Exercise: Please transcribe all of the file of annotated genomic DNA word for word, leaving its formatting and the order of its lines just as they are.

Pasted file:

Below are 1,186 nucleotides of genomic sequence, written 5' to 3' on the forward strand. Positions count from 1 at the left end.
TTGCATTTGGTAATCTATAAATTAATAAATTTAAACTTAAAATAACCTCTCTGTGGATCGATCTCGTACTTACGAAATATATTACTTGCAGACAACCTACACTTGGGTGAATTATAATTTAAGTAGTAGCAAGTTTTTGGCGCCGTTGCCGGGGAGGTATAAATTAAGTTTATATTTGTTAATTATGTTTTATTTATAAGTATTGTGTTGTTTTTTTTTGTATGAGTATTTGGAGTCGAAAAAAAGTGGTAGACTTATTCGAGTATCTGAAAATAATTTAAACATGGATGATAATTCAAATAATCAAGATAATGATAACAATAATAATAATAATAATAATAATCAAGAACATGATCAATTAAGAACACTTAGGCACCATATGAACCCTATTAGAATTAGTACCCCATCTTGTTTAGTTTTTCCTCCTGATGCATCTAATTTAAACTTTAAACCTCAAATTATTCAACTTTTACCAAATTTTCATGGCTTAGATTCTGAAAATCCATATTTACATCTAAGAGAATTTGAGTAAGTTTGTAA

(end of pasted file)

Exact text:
Below are 1,186 nucleotides of genomic sequence, written 5' to 3' on the forward strand. Positions count from 1 at the left end.
TTGCATTTGGTAATCTATAAATTAATAAATTTAAACTTAAAATAACCTCTCTGTGGATCGATCTCGTACTTACGAAATATATTACTTGCAGACAACCTACACTTGGGTGAATTATAATTTAAGTAGTAGCAAGTTTTTGGCGCCGTTGCCGGGGAGGTATAAATTAAGTTTATATTTGTTAATTATGTTTTATTTATAAGTATTGTGTTGTTTTTTTTTGTATGAGTATTTGGAGTCGAAAAAAAGTGGTAGACTTATTCGAGTATCTGAAAATAATTTAAACATGGATGATAATTCAAATAATCAAGATAATGATAACAATAATAATAATAATAATAATAATCAAGAACATGATCAATTAAGAACACTTAGGCACCATATGAACCCTATTAGAATTAGTACCCCATCTTGTTTAGTTTTTCCTCCTGATGCATCTAATTTAAACTTTAAACCTCAAATTATTCAACTTTTACCAAATTTTCATGGCTTAGATTCTGAAAATCCATATTTACATCTAAGAGAATTTGAGTAAGTTTGTAA